The Boards of Nelson Tasman Hospice are very pleased to announce the appointment of Tony…
RATA FOUNDATION DONATES $250,000 TO NEW HOSPICE BUILD
Nelson Tasman Hospice has received a significant donation to its fund to build a new facility in Suffolk Road, Stoke.
Rata Foundation has approved a grant of $250,000 to the capital fundraising campaign for the new building which is due to be completed in early 2019.
“To get something like this is fantastic news for hospice, for the community and certainly will help us in our fundraising campaign,” Nelson Tasman Hospice Chief Executive Frans Dellebeke said.
“It is the first grant to be approved so it’s really significant,” he added.
The total estimated cost of the new home for hospice is $11.5 million.
The hospice is contributing $7.5 million to the project and that leaves $1.5 million to raise through grants and in-kind donations on the build and $2.5 million from the community.
The hospice cares for over 155 patients at any one time with most being looked after in their own homes.
The design for the new hospice includes 10 patient units, consulting rooms, space for families to spend time together, as well as outdoor areas. It will also include storage for the hospice equipment that is used in the community.
Garner has been awarded a Companion of the Queen’s Service Order for services to the community.
The service she is most proud of is life story writing. Where those who are dying are able to tell their life story, with the help of a volunteer to document it.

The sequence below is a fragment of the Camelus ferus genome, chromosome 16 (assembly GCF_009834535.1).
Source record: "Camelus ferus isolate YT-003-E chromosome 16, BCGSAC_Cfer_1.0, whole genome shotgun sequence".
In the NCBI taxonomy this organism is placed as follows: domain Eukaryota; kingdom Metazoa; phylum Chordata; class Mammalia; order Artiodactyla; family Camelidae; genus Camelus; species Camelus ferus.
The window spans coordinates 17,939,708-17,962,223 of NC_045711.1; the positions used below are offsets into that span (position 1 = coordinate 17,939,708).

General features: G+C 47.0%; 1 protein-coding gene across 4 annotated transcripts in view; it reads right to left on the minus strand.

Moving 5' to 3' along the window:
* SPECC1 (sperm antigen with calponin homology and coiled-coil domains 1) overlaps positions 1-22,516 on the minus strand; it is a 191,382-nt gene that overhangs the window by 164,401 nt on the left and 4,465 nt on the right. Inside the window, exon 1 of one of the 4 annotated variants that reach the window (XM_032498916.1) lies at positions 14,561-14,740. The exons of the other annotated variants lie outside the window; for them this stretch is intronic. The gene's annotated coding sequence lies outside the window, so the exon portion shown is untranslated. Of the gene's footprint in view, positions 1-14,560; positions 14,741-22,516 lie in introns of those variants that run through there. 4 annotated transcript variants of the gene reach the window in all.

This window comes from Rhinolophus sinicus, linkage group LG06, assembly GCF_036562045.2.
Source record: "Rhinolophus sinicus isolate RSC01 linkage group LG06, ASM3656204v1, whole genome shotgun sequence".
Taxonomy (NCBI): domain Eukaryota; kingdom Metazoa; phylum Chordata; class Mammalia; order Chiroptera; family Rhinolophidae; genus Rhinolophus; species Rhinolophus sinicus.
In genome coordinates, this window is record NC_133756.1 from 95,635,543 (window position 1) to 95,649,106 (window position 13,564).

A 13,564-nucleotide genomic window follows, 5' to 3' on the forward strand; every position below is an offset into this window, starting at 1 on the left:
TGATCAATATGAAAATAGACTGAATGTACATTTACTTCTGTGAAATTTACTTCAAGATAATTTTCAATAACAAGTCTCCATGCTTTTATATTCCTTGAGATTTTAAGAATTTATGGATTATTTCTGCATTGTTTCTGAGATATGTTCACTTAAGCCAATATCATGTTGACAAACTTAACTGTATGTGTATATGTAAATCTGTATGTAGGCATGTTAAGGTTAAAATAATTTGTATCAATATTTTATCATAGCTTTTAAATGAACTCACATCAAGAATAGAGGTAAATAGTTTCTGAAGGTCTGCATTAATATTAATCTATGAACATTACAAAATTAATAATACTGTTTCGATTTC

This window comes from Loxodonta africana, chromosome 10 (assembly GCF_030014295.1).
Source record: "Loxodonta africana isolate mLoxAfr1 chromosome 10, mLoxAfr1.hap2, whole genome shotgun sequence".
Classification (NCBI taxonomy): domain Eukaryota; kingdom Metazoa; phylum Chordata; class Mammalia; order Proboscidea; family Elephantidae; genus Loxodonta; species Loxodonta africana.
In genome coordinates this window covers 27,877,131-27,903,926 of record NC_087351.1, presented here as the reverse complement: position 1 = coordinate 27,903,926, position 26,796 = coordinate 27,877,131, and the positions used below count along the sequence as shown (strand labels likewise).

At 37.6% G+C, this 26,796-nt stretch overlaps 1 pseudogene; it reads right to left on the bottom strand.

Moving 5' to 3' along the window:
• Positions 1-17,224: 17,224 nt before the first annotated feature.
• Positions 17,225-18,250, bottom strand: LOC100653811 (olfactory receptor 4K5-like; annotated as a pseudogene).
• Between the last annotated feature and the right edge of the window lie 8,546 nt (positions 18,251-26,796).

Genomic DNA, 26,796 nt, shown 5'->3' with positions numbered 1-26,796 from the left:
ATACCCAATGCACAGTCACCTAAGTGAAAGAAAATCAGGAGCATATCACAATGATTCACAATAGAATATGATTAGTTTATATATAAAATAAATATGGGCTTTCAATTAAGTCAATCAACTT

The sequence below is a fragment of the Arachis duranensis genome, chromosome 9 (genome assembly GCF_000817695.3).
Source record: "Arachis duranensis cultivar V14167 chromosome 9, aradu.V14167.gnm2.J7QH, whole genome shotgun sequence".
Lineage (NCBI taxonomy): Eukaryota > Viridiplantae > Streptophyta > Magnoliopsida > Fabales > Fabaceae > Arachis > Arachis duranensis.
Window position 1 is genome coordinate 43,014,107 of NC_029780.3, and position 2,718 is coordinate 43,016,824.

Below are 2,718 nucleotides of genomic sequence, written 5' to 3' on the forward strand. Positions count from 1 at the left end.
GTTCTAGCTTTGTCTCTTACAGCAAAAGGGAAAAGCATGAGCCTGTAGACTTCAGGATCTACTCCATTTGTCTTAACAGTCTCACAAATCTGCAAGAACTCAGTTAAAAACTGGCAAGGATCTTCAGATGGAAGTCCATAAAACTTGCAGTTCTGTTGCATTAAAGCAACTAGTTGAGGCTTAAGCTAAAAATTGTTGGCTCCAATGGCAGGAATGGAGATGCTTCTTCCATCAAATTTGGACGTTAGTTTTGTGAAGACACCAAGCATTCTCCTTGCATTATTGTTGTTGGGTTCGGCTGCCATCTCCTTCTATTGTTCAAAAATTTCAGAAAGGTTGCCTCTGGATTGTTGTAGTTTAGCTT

“It can be quite poignant sometimes, people will tell the life story writer something they have never told anyone else.” It was empowering for people who were often subject to lots of medical treatment.
“It gives them a chance to revisit the good bits and put to bed the bad bits.”
The hospice currently had around 15 life story writers, who spent an average of six weeks with the patient, helping to write their story.
She said she loved working with patients and said volunteers were vital to the service.
“Volunteers can do anything, so it is the pleasure of being able to say to a patient or a staff member, we have a volunteer who can help you with that, whatever that is.”
She enjoyed setting up new roles and seeing them function really well. Since 2002, the hospice had recorded more than 8000 volunteer referrals and her contributions had left an enduring positive impact on the community.